Here are just a few important things you should know about models:
Most components have a backing object of some sort (the string in our text field example) that is contained within the component's model. The generic type (i.e. String in TextField<String>) matches the type of the backing model (i.e. PropertyModel<String>).
These models are stored in the session and managed by Wicket after you create them – just like your components are. They are removed from the session when the page they are contained in is no longer in scope (for example, the user's session has expired, or the page is old and no longer needed).
Because they are stored in the session, you want them to hold the smallest amount of data possible. For instance, a model that retrieves a Person object from the database really doesn't need to hold a reference to the Person object between requests. Instead, if it held only the primary key value for that object, it could re-retrieve it from the database (or second-level cache) on each request, drastically reducing the amount of memory needed to store that page. This becomes especially important when dealing with models that load collections of data.
Models are always “detached” at the end of a request (the detach method is called), giving you the opportunity to nullify any fields within your model that aren't strictly necessary to retain between requests. This helps you save memory and disk space. Models that are passed to any Component's super constructor are automatically detached for you. Any models that you hold as references in private fields or passed as local variables to anonymous inner classes or are not otherwise passed to the Component super constructor should be detached by your own code (within the detach method of your component).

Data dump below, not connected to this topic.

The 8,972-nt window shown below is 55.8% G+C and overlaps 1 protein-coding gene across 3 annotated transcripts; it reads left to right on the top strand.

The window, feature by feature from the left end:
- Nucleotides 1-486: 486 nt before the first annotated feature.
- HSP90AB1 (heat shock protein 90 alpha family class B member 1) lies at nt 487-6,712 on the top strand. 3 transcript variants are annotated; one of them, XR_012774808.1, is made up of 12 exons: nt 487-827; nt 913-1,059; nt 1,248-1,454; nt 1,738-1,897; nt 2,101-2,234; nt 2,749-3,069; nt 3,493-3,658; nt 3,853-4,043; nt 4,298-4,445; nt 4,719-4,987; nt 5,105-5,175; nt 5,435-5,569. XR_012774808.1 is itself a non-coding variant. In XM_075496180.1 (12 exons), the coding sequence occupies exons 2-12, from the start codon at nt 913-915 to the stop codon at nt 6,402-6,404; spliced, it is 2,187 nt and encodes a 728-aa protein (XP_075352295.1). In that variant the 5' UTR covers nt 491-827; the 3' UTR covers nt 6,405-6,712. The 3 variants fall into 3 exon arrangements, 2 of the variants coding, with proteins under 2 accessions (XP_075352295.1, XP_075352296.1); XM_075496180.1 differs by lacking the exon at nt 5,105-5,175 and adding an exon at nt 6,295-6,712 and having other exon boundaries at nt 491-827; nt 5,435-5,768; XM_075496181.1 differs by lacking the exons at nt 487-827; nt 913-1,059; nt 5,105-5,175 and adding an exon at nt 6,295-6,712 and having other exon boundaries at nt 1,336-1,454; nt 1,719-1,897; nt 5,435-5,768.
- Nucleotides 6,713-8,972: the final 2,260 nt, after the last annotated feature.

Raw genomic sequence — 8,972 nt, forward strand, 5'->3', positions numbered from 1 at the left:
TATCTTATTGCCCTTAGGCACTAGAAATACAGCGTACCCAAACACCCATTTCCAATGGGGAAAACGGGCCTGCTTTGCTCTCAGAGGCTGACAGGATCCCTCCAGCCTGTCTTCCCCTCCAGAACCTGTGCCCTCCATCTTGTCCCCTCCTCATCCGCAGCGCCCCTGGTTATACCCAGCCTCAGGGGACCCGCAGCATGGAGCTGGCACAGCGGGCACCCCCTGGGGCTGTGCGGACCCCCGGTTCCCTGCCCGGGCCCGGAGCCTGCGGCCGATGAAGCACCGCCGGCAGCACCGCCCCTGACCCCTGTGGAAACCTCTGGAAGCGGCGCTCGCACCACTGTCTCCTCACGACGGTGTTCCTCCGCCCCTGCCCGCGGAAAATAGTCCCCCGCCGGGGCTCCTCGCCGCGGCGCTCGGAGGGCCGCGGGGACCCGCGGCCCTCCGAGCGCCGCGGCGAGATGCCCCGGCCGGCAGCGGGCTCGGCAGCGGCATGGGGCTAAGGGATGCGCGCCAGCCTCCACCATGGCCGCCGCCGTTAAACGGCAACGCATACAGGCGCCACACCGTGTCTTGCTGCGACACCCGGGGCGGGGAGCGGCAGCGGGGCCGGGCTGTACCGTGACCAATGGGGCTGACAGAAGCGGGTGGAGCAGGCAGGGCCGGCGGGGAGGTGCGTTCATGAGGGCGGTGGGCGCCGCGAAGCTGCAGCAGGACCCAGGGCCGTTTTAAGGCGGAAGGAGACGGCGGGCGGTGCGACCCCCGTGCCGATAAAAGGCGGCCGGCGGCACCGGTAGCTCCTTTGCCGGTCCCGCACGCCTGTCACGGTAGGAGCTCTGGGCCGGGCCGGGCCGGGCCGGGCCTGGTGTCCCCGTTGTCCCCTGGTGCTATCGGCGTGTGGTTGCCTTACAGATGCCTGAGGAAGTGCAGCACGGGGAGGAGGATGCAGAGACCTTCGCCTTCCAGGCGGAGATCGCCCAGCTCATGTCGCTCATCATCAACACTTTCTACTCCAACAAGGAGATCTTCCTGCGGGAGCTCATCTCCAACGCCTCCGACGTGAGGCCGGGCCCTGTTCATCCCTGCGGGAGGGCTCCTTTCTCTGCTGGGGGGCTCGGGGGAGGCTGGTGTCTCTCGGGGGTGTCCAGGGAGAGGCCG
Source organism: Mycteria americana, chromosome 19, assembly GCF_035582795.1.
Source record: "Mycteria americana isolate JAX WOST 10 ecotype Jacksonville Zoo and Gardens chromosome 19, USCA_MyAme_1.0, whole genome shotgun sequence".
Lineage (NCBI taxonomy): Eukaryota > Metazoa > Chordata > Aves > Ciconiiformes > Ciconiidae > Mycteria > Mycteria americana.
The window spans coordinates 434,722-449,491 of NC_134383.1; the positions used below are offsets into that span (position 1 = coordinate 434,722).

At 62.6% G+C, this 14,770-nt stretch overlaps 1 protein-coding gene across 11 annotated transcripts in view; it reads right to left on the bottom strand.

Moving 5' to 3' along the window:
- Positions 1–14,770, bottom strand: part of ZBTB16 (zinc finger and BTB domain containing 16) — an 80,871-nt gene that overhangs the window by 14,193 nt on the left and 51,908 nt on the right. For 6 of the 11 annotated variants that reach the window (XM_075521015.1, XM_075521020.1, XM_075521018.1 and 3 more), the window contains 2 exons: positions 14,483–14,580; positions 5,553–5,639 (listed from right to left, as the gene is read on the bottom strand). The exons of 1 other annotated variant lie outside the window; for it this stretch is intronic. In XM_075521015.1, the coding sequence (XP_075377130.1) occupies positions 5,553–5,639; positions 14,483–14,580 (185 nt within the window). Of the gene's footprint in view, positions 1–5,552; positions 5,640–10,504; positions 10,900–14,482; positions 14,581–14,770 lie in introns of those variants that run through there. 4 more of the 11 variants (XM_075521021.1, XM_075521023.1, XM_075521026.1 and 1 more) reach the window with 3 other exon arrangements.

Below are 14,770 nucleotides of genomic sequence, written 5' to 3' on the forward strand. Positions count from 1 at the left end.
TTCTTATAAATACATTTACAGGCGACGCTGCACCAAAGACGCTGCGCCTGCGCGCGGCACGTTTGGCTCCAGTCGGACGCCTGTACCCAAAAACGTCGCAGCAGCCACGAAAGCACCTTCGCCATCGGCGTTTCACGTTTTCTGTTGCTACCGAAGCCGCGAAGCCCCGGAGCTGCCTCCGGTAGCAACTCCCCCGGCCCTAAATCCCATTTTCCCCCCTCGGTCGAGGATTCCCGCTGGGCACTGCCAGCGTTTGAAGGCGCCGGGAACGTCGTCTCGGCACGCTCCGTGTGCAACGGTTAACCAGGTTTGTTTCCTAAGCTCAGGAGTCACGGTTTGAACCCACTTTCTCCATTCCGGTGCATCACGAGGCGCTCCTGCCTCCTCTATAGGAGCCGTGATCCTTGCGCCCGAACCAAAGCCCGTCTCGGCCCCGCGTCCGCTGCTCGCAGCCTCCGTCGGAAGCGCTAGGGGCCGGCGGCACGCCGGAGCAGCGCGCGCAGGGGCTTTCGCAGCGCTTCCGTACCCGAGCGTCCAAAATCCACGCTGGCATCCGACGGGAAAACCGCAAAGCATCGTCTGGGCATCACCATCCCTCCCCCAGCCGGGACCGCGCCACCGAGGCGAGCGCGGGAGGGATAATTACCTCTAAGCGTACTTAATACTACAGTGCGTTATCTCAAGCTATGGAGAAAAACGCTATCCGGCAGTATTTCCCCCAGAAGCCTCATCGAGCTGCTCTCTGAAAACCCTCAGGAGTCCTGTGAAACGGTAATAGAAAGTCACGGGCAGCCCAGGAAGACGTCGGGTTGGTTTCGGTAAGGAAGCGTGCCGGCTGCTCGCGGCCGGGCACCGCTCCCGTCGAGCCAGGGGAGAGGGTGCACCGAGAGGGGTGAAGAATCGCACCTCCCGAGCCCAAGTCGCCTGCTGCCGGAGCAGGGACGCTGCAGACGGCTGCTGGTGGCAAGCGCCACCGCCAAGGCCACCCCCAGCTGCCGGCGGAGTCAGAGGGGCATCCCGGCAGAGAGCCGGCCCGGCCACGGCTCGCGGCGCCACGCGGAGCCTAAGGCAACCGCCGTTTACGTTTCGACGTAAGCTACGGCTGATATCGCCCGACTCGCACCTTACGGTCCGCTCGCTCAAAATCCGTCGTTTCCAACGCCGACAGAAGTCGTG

Models can be chained together where one model retrieves data from another model. A good example of this is the built-in PropertyModel class, which takes as its first constructor argument a model that wraps a POJO (which could itself be a LoadableDetachableModel), and then uses the second string argument to retrieve a property (or field) from the object contained within the first model.
Ideally, your Wicket forms and components will deal with models that directly use your domain objects. With Wicket, you don't generally need to create data transfer objects or simple POJOs as an intermediate layer. Instead, your models can deal directly with your domain objects, making it easier to pass these objects to your service layer.